• Ei tuloksia

Results and consequences

Part II: Agency reports

Standard 4: The quality management system is based on the quality approach of the higher education institution and provides for the systematic involve -

II.7 German Accreditation Council (GAC)

5.3 Results and consequences

The comprehensive evaluation of the initial experience with system accredi- tation was, and still is, of great interest, especially to higher education insti tutions. The full publication of the evaluation report was particularly helpful in responding to this interest, and formed a sound basis to debate

Friederike Leetz

the development of both system accreditation and the accreditation system as a whole. Additionally, it is likely to have a positive influence on the com- prehensibility, viability and level of acceptance of the provisions for system accreditation.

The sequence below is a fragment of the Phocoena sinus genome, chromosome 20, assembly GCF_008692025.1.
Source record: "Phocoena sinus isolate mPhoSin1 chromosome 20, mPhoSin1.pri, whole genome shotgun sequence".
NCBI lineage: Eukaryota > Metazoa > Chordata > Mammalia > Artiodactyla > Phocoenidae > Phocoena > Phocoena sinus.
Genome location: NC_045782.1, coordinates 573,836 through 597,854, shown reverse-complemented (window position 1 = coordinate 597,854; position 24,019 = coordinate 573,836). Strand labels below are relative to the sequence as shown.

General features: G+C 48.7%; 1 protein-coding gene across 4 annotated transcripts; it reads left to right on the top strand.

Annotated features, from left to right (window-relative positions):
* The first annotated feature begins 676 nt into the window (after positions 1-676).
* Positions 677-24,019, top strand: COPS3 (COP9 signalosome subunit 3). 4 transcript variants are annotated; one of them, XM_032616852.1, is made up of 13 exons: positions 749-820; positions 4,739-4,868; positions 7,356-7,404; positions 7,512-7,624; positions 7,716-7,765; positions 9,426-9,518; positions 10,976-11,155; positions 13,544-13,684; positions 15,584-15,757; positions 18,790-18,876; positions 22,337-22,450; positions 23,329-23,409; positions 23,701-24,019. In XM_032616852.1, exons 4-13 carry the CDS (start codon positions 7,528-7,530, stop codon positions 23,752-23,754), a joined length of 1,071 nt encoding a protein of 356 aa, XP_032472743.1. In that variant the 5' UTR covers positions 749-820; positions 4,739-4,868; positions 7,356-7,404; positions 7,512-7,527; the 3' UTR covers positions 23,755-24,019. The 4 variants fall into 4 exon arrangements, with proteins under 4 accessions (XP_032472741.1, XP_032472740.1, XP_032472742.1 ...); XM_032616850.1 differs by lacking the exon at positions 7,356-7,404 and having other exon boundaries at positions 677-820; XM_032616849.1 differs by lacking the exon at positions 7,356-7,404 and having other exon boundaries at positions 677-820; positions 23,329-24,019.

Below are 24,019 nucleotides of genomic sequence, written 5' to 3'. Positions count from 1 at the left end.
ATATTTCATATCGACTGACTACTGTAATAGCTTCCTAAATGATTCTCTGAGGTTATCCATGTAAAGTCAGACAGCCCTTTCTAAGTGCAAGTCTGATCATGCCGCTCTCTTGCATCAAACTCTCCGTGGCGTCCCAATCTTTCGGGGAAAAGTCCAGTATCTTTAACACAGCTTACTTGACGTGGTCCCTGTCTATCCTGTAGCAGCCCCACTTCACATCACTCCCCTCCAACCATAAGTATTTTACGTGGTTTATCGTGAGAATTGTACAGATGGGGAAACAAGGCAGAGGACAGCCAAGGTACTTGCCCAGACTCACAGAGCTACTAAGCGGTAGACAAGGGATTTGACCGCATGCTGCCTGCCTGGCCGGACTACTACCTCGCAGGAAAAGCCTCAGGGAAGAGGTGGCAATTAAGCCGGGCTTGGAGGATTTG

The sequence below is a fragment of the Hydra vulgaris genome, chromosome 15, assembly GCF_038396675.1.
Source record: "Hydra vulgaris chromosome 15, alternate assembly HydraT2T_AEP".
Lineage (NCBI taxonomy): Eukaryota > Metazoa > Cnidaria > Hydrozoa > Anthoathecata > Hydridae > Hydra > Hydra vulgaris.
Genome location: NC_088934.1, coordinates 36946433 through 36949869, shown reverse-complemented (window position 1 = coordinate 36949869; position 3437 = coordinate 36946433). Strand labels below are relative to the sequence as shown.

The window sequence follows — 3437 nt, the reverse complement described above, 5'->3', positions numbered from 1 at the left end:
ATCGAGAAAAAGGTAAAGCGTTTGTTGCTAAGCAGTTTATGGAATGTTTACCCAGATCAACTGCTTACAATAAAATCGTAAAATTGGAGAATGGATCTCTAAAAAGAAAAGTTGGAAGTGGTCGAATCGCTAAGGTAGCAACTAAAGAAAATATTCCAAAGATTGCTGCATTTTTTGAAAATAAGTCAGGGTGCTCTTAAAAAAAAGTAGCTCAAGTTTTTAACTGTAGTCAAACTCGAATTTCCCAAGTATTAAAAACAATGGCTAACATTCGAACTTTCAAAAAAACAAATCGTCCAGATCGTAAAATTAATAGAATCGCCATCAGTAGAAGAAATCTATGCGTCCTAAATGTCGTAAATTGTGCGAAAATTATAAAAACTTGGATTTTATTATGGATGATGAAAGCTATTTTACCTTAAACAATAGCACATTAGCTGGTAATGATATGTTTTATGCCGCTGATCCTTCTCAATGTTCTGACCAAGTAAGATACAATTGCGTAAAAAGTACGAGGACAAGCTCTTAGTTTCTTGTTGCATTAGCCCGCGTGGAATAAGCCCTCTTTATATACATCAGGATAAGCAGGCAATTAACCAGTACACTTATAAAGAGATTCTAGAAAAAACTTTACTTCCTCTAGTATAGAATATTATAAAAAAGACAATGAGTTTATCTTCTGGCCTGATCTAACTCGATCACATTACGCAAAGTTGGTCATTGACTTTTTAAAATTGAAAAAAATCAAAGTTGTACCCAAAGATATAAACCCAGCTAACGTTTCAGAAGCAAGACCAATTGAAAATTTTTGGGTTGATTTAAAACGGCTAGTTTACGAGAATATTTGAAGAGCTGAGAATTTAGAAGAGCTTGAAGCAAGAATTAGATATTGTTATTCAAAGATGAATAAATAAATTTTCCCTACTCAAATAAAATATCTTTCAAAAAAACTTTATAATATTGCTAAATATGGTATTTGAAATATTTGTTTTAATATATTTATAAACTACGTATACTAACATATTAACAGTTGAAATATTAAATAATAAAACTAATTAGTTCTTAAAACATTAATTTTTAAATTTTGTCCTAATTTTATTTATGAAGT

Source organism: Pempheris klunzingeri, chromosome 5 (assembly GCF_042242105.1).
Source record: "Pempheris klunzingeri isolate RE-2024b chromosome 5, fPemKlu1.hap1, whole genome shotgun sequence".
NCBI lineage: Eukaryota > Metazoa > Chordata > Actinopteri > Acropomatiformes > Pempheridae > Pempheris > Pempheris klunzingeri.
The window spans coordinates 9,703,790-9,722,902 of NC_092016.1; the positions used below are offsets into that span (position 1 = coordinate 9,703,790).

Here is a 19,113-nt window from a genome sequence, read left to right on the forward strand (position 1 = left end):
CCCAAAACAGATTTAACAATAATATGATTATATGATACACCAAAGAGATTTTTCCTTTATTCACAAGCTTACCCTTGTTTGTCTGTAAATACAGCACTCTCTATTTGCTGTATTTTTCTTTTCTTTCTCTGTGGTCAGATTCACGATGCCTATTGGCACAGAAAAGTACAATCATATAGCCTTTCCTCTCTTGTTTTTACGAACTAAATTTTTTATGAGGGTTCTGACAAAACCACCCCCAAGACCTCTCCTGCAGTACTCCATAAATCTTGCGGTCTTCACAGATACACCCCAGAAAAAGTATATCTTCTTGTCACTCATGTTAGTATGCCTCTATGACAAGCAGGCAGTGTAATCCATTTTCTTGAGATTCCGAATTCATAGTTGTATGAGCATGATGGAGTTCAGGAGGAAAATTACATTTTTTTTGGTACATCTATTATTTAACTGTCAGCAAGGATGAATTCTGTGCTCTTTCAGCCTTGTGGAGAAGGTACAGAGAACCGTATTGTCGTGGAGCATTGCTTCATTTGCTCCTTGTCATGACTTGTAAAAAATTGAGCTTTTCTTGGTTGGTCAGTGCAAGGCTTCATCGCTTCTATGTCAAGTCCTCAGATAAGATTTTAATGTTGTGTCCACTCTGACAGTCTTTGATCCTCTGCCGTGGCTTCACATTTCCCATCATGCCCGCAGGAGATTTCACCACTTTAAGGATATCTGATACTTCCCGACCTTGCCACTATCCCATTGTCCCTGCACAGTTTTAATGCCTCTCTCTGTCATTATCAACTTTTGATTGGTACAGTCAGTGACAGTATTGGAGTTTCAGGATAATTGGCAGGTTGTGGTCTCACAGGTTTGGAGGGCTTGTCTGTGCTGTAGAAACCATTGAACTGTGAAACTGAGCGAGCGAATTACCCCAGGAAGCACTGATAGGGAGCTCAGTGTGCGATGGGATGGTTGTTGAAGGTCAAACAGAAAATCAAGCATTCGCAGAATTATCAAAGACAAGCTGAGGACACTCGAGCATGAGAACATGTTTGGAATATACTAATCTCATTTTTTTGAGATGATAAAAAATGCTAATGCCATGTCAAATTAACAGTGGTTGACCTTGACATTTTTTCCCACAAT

The findings from the five-year pilot phase have already been used to further develop system accreditation, to increase the effectiveness and effi- ciency of the procedure, and to improve its level of acceptance. In doing so, it is, however, important to note that only some readjustment measures were needed since the overall approach has been proven to be effective. Hence, indi- vidual procedural components such as the prerequisites for admission and the samples were readjusted according to the results of the evaluation. In partic - ular, both were formulated more clearly, and integration into the overall pro- cedure was improved. Special attention was also given to the procedure’s flex- ibility, so that procedural routines can be better coordinated with the needs of the system to be accredited. This applies to both the on-site visits and to the samples. This scope for adjustment was combined with greater empowerment of the experts. While this must not have a negative effect on the comparability of the procedures, the standards for the selection and briefing of experts as well as transparency requirements for reports were refined at the same time.